This is not to say the University should shy away from inviting these figures to campus in general; in fact, we encourage the University to continue to do so, as this generates important and impassioned debate that helps shape the students at Notre Dame into the graduates we celebrate every May. And that is not to say Commencement should be excluded from consideration for such speakers.

Rather, we call on the University to better seek and consider input from the very people whose Commencement could be affected by any “political circus.” From Obama to Trump, and Biden to Pence, members of our Editorial Board were able to make cases that each should be invited; that the benefits of engaging in this debate outweighed the negative distractions from Commencement.

If it is the decision of the student body that these figures should be invited, then the University should not shy away from inviting these figures.

Now, given the decision to invite Vice President Pence, we will have another polarizing Commencement ceremony. Some people on campus will certainly protest Pence’s presence; others might protest the fact Trump is not the speaker.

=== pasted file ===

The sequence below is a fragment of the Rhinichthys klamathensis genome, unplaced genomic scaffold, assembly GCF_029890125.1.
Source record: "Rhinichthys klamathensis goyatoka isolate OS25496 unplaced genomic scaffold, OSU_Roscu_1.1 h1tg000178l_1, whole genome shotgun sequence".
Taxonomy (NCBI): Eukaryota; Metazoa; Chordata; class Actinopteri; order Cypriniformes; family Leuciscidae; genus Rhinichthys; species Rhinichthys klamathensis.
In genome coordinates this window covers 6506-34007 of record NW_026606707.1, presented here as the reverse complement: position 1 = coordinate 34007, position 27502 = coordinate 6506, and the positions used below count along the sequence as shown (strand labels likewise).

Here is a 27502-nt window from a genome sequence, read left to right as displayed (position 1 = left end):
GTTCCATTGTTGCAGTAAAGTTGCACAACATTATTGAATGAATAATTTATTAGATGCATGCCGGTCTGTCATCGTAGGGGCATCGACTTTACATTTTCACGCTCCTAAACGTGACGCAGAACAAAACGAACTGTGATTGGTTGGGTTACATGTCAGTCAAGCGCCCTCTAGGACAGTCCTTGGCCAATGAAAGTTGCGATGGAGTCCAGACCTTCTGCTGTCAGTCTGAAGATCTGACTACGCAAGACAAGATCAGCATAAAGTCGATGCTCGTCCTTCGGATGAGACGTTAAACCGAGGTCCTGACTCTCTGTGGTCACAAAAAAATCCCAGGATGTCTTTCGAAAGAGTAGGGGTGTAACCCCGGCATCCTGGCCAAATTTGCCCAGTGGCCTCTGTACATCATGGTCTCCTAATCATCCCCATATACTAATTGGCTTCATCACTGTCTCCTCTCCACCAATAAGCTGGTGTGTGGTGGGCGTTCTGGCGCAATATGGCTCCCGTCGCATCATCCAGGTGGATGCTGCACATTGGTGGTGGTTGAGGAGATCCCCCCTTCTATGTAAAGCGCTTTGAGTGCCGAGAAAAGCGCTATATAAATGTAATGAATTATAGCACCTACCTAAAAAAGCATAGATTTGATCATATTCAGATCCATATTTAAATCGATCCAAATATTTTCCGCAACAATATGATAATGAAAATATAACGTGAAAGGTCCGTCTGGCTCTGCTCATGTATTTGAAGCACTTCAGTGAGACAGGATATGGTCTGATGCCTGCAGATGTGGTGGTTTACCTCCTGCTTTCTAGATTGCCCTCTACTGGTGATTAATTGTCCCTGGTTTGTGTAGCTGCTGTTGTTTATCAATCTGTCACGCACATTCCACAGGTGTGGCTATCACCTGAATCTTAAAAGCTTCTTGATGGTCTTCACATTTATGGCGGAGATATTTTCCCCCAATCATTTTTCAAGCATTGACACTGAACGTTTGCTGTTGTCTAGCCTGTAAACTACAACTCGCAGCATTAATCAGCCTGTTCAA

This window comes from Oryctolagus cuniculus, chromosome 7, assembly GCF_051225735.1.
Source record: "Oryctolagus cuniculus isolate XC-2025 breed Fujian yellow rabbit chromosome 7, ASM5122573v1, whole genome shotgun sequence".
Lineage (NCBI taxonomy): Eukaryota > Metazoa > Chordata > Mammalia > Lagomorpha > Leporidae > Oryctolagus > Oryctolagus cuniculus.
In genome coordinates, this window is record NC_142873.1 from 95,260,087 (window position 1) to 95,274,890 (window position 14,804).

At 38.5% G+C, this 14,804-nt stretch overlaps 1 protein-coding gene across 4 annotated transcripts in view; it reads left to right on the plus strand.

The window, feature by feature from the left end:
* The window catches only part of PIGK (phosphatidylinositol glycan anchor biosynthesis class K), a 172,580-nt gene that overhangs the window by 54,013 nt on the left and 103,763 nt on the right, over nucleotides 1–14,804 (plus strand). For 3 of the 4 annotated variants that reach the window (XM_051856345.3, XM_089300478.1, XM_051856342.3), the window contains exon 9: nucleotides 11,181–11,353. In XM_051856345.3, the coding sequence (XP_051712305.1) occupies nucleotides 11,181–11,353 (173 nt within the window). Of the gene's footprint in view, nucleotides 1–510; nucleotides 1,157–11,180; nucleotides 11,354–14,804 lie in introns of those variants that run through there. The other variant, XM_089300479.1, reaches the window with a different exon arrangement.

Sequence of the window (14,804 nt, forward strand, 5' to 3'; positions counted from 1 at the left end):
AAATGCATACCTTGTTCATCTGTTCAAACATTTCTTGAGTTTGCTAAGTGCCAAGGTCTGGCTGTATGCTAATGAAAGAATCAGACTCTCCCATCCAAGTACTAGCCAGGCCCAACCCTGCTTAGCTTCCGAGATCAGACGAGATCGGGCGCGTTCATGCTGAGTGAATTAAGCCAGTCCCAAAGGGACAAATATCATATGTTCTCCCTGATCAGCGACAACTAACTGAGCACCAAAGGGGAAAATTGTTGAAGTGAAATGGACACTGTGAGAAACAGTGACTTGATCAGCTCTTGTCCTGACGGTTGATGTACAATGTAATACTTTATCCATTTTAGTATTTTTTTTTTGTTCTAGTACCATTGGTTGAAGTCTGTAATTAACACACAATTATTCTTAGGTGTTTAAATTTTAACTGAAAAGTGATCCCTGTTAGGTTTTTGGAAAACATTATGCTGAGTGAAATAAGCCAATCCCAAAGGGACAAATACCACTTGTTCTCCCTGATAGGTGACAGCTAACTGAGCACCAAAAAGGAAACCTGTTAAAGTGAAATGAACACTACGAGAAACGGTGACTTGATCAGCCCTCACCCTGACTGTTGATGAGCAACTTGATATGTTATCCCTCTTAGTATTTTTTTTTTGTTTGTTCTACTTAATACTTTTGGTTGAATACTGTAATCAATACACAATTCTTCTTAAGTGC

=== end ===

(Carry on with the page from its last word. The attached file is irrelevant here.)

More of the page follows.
The fact is, seniors who had no choice in who would speak at their Commencement are now facing a graduation day that will not be about their graduation.

If Commencement, and the days leading up to it, are to be filled with protests and vitriolic dialogue, those most affected by it should be able to have a say in whether that chaos is worth it. And, if they decide it is, then by all means we should invite the controversial speakers.

It is too late to fix this process for the class of 2017, but moving forward, we urge the University to actually make Commencement “for graduates” by stopping the practice of inviting polarizing political figures to speak at Commencement without those seniors’ input.

Editor’s note: An earlier version of this editorial incorrectly stated Bishop Rhodes spoke out against Notre Dame’s decision to invite President Obama. Bishop John D’Arcy spoke out about the Commencement speaker in 2009. The Observer regrets this error.